Early favorites for the nomination had included McAdoo and Attorney General A. Mitchell Palmer. Others placed in nomination included New York Governor Al Smith, New Jersey Governor Edward I. Edwards, and former Solicitor General John W. Davis.

General election

Return to normalcy

Warren Harding's main campaign slogan was a "return to normalcy", playing upon the weariness of the American public after the social upheaval of the Progressive Era. Additionally, World War I and the Treaty of Versailles proved deeply unpopular, causing a reaction against Wilson who had pushed especially hard for the latter.

Ethnic issues

Irish Americans were powerful in the Democratic party and opposed going to war alongside their enemy Britain, especially after the violent suppression of the Easter Rebellion of 1916. Wilson won them over in 1917 by promising to ask Britain to give Ireland its independence. At Versailles, however, he reneged and the Irish American community vehemently denounced him. Wilson in turn blamed the Irish Americans and German Americans for the lack of popular support for the League of Nations, saying, "There is an organized propaganda against the League of Nations and against the treaty proceeding from exactly the same sources that the organized propaganda proceeded from which threatened this country here and there with disloyalty, and I want to say -- I cannot say too often -- any man who carries a hyphen about with him carries a dagger that he is ready to plunge into the vitals of this Republic whenever he gets ready." [American Rhetoric, [http://www.americanrhetoric.com/speeches/wilsonleagueofnations.htm "Final Address in Support of the League of Nations"] , Woodrow Wilson, delivered September 25, 1919 in Pueblo, CO.]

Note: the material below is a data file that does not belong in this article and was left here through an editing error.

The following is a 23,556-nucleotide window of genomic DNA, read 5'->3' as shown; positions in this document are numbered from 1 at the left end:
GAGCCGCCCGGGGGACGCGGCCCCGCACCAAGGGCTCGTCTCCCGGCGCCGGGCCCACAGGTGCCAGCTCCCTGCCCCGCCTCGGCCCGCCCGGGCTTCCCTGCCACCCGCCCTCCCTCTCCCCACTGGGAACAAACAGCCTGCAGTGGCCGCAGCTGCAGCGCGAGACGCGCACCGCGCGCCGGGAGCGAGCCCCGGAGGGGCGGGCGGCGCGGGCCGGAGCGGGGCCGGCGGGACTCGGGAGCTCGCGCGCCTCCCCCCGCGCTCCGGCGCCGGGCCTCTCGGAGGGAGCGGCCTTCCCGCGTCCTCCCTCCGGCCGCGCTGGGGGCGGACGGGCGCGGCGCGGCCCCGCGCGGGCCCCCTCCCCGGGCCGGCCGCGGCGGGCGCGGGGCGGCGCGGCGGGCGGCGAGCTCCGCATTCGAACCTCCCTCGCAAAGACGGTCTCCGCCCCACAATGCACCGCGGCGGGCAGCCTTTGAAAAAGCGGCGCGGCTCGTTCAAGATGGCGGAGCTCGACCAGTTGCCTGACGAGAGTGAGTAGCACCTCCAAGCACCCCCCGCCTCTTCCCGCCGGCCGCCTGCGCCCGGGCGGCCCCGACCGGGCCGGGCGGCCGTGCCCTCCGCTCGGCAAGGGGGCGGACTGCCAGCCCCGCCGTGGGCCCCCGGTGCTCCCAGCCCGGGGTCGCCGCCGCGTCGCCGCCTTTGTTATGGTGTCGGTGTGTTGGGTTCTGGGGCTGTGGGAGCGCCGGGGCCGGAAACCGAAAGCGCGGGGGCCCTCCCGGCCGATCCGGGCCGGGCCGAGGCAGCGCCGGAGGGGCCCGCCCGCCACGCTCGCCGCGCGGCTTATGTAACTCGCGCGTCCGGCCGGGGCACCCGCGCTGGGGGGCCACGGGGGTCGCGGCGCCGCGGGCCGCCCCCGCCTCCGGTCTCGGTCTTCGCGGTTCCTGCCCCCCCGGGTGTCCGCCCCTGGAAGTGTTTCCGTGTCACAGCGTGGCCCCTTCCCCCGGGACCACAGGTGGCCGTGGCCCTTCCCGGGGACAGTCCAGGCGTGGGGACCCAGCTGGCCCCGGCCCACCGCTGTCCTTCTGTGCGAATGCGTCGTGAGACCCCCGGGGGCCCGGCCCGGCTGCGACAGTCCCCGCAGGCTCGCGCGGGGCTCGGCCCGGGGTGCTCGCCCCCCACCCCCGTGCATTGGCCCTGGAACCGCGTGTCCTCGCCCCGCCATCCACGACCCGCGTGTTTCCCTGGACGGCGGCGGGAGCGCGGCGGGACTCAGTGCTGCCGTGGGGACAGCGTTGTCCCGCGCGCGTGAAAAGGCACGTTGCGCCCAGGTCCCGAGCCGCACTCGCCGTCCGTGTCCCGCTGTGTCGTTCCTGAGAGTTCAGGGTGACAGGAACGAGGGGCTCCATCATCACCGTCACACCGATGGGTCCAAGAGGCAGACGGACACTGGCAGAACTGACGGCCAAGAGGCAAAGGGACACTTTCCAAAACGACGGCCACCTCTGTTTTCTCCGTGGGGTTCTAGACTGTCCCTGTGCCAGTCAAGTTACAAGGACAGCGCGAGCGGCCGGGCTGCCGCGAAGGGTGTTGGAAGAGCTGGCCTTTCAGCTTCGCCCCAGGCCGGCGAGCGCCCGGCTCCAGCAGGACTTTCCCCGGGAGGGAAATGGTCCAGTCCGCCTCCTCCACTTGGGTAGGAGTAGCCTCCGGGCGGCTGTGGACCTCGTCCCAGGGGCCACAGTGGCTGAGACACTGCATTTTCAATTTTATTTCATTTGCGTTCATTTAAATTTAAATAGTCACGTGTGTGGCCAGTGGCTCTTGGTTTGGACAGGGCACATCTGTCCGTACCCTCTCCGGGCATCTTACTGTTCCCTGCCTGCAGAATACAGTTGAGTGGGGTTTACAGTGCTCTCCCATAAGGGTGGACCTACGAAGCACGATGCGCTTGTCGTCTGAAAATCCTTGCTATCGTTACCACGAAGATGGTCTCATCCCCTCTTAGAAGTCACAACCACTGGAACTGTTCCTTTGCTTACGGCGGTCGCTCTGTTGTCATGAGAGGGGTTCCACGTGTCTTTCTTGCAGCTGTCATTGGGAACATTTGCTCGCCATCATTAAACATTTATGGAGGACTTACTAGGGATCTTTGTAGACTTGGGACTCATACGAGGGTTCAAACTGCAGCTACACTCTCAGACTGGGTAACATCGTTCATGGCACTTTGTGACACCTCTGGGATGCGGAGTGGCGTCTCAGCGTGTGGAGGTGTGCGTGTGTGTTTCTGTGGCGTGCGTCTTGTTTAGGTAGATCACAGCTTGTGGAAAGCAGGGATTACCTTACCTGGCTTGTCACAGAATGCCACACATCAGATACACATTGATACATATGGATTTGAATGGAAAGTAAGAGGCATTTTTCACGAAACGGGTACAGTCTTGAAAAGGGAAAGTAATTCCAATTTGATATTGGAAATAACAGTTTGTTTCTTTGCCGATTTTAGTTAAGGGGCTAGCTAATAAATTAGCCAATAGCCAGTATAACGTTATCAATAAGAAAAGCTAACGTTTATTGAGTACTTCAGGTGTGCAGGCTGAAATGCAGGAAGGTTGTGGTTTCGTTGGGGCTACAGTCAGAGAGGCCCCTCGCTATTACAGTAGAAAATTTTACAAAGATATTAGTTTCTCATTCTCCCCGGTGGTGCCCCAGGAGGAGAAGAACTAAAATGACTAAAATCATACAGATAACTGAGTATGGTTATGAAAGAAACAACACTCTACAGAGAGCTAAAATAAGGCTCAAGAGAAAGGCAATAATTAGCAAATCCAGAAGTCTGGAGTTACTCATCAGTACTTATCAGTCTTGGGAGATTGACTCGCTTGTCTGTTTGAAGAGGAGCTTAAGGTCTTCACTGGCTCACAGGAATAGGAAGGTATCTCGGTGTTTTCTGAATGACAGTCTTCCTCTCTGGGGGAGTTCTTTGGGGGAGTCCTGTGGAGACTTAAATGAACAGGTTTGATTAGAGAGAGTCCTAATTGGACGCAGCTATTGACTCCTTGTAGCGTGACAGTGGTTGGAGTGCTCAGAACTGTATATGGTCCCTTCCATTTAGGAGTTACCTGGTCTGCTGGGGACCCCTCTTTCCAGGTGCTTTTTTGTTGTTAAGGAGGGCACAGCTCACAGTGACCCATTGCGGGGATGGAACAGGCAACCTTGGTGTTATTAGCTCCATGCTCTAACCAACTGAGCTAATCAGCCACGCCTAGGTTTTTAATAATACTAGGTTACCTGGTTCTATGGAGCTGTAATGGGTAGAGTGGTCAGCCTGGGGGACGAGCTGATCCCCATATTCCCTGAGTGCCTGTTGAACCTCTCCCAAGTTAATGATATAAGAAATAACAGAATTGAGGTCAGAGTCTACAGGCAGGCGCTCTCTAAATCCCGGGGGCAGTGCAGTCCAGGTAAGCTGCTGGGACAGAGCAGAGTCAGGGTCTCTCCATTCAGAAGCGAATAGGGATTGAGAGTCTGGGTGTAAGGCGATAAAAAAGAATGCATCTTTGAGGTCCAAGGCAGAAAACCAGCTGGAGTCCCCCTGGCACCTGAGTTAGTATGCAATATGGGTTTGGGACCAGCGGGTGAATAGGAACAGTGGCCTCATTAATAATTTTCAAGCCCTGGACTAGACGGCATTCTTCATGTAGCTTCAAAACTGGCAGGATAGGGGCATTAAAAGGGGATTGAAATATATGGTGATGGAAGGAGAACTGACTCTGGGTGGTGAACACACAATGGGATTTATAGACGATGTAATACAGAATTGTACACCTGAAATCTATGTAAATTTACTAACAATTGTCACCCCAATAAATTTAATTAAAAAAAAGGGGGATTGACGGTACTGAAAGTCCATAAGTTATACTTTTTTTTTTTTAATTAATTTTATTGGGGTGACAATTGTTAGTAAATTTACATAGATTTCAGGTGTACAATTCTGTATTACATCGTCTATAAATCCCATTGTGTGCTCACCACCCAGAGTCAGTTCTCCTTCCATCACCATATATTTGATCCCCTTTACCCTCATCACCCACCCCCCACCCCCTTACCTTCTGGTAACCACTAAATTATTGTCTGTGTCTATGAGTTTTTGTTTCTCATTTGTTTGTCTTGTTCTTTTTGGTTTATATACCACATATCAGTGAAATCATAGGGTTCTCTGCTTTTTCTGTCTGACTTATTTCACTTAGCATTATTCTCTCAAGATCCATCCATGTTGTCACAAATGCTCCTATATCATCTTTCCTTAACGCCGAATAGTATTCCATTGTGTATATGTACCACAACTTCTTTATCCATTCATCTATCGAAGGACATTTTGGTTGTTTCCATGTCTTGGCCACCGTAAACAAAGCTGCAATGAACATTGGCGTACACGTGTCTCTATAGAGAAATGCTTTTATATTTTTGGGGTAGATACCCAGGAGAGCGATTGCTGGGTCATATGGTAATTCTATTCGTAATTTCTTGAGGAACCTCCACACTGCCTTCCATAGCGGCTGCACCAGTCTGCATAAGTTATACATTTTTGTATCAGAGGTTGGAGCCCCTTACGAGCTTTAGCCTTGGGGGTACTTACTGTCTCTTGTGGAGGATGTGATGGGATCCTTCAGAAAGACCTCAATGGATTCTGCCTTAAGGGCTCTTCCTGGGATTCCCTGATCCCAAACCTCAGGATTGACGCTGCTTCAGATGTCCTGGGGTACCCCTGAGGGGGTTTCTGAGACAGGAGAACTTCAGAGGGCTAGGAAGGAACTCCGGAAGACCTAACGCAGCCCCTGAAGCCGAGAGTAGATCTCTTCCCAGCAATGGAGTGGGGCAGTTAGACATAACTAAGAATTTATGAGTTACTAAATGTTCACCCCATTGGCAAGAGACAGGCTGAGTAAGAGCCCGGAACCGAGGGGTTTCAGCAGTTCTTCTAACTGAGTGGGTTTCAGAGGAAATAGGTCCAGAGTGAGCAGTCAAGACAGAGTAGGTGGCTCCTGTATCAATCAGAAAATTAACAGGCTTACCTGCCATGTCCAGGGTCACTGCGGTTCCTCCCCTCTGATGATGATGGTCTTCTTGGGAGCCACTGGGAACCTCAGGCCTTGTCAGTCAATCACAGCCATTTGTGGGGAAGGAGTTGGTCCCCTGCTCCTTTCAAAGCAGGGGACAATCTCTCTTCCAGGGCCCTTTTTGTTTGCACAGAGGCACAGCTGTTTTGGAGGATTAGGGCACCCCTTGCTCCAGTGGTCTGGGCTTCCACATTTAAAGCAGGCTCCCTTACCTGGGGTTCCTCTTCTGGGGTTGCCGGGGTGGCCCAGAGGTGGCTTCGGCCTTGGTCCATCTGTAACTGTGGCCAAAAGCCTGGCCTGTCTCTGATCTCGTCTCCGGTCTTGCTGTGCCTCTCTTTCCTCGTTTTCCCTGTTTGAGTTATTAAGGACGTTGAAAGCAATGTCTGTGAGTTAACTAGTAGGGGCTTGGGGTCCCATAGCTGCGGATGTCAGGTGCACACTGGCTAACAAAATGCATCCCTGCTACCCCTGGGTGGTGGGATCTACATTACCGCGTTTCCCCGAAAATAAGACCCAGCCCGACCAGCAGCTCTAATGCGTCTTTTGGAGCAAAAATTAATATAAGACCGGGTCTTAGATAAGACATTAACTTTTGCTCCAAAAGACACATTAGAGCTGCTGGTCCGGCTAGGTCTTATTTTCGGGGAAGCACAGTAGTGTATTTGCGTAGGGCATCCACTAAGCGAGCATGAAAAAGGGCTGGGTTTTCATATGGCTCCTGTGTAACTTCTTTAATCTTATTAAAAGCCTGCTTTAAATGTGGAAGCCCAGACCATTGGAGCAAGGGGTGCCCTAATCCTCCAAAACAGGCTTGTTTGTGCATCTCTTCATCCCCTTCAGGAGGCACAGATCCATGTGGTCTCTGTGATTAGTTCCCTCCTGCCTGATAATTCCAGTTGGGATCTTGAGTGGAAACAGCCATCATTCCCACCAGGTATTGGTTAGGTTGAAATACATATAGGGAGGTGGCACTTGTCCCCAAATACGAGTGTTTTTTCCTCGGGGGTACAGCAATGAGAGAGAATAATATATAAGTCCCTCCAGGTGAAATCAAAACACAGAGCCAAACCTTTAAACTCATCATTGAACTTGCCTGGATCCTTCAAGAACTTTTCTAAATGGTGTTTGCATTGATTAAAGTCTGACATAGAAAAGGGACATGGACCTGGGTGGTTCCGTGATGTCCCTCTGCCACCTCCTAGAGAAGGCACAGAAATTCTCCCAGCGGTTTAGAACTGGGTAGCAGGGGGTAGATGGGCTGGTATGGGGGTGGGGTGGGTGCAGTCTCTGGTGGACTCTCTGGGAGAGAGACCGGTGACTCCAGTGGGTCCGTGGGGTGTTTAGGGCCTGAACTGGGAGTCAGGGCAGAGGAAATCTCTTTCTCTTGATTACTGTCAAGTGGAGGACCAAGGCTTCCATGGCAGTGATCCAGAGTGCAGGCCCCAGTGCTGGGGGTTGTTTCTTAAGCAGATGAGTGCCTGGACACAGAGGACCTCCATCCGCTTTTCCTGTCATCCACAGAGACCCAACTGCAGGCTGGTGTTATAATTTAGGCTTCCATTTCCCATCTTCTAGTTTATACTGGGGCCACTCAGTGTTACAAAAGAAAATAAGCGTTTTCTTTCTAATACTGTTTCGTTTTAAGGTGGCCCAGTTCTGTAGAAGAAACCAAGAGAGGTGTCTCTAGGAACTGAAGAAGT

In response, the Irish American city machines sat on their hands during the election, allowing the Republicans to roll up unprecedented landslides in every major city. Many German American Democrats voted Republican or stayed home, giving the GOP landslides in the rural Midwest.

Campaign

Wilson had hoped for a “solemn referendum” on the League of Nations, but did not get one. Harding waffled on the League, thereby keeping the “irreconcilables” like Senator William Borah in line. Cox also hedged. He went to the White House for Wilson's blessing and apparently endorsed the League, but—discovering its unpopularity among Democrats—he said that he wanted the League only with reservations, particularly on Article Ten, which would require the United States to participate in any war declared by the League. (That is, he took the same position as Republican Senate leader Henry Cabot Lodge.) As reporter Brand Whitlock observed, the League was an issue important in government circles, but was unimportant to the electorate. He also noted that the campaign was not being waged on issues: “The people, indeed, do not know what ideas Harding or Cox represents; neither do Harding or Cox. Great is democracy.” [Sinclair, p. 168] False rumors circulated that Harding had "Negro blood," but this did not greatly hurt Harding's election campaign.